In Equus, Martin Dysart is a psychiatrist who is asked by a magistrate to take on a most unusual case. Seventeen-year-old stablehand Alan Strang has blinded six horses. But this is not a simple act of cruelty, as Dysart - and the audience - will discover in Canberra Repertory Society's next production.
As a teenager, Jerry Hearn saw the play at the Old Vic and found it a very powerful work. He was cast as Dysart in a production several years ago but it had to be cancelled and is relishing the opportunity to play the role at last.
"It's just an extraordinary experience," he says.
Hearn has long been a fan of the playwright and says, "Shaffer's just the most extraordinary writer ... the language is beautiful and he uses the theatre in the most extraordinary way."
The audience meets Dysart right at the start as he introduces himself and the compelling experience he has had with the Strang case.
"That experience is the play."
And while on the surface it might seem to be a case study of cruelty to animals, as he probes deeper Dysart finds there is more to what happened.
"He digs to find some meaning, a sense of ritual, awe, wonderful and worship - but not religious as a churchgoer would recognise."
One of the things Dysart discovers is that Alan's parents have divergent views on religion - his mother Dora (Nikki-Lynne Hunter) is a devout Christian while his father Frank (Ian Croker) is an atheist. Alan has channelled his spiritual fervour into horses, creating a God-like figure, Equus.
The creatures are present in a symbolic way with actors in stylised horse costumes.
Hearn says, "There are masks through which you can see the actors and artificial hooves, and they move like animals."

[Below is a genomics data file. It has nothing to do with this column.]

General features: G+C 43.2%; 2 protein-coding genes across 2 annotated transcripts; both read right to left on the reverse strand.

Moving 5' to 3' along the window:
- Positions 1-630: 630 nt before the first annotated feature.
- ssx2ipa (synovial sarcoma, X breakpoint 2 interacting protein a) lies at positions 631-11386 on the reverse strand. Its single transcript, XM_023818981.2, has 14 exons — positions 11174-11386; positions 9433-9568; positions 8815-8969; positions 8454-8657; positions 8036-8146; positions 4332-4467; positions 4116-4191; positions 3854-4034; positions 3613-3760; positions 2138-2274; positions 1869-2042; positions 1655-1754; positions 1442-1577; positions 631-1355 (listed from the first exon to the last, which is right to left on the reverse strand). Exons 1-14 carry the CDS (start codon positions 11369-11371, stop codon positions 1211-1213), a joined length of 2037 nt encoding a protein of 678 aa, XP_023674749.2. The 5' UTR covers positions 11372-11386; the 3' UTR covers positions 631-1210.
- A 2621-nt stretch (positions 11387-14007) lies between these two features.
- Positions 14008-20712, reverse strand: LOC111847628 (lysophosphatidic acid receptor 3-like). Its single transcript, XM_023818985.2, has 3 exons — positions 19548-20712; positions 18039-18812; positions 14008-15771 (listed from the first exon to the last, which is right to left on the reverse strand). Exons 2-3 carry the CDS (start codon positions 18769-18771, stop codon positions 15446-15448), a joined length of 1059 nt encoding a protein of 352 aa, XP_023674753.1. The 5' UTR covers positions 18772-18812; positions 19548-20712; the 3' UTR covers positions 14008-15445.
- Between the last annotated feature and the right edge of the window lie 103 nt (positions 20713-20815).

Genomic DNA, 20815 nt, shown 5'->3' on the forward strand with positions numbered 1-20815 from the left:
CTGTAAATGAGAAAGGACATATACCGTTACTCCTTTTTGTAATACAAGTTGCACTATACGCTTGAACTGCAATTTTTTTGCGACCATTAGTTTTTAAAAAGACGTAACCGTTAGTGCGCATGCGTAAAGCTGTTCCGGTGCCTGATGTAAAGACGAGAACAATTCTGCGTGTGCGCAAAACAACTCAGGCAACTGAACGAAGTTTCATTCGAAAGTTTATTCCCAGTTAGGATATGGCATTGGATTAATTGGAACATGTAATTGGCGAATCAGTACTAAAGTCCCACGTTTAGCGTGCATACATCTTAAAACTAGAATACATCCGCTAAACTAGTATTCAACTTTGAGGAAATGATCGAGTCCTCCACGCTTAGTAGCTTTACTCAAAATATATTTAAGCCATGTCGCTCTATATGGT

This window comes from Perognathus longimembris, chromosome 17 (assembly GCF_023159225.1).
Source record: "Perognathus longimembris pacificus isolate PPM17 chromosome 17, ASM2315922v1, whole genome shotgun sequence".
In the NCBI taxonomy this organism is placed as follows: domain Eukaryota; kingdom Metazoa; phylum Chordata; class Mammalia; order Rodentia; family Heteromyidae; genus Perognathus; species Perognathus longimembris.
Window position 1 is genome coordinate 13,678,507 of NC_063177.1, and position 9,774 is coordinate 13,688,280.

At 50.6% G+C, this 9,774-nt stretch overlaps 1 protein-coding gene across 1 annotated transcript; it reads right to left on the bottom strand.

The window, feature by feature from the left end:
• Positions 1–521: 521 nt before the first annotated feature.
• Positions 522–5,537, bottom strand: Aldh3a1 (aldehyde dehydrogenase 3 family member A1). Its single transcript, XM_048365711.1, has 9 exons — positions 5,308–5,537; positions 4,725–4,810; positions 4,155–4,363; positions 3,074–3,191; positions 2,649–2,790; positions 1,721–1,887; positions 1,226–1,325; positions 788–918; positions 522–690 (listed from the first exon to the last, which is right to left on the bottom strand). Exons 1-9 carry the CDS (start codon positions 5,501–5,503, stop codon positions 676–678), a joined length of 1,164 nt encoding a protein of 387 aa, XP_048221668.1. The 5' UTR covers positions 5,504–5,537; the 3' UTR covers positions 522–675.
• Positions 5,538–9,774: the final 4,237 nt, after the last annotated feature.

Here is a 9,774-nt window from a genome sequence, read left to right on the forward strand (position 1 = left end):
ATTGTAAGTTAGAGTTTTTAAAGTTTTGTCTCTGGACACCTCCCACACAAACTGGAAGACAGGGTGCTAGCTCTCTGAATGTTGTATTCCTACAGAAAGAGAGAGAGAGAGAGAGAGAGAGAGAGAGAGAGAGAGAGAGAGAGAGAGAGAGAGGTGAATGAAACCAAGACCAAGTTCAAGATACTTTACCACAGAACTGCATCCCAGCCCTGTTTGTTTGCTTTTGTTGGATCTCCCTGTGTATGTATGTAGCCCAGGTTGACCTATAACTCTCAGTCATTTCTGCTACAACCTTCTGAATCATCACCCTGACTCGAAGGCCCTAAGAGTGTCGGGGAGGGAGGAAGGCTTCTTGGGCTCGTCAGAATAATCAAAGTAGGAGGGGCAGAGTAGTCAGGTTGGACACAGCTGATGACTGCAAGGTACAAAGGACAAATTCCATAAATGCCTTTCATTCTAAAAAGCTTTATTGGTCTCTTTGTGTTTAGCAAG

One of Dysart's interests, revealed during the course of the play, is ancient Greek history, and characters - human and horse - when not directly involved in the action sit on the side of the stage in a manner reminiscent of a Greek chorus.
"They don't comment on the action in the way a chorus does but they are emotionally involved in what's shown."
Director barb barnett says Peter Shaffer's play is "rooted in incredible symbolic intent. Shaffer's a really interesting writer with an incredible directorial eye".
His work, she says, is full of ritual and imagery that can communicate powerfully to an audience as well as the story itself.
"He's working on two different levels simultaneously: he's working with the characters and the storyline and using commentary to the audience."
And while young Alan might be seen as a disturbed youth, Dysart is also a deeply troubled man, questioning what he is doing with his life and how much his work with young people really helps them.
"I'm a big fan of Shaffer, the way he controls the story," she says.
"I'm a great believer in realising what the writer is saying and being incredibly honest and truthful to that writer."
And with Equus, she says, she is working with a great play containing clear instructions from Shaffer on how he wants it performed - and one that can only have justice done to it in the theatre, where it can enthral an audience at every performance.
She sees the 1973 play as the middle of a thematic trilogy that began with The Royal Hunt of the Sun (1964) - about the conquest of Peru by the Spanish - and ended with Amadeus (1979), which dealt with the rivalry between composers Antonio Salieri and Wolfgang Amadeus Mozart. In each, she says, there are two central characters, one marked by a kind of brilliance or passion, the other envious of this because they are empty in some way.
"The tragedy of Dysart and Alan is that it's not a battle of right and wrong but two different sorts of right, but it is impossible for them to co-exist."
Equus. By Peter Shaffer. Directed by barb barnett.Canberra Repertory Society. Theatre 3, September 25-October 11. Tickets $40/$35. Bookings: canberrarep.org.au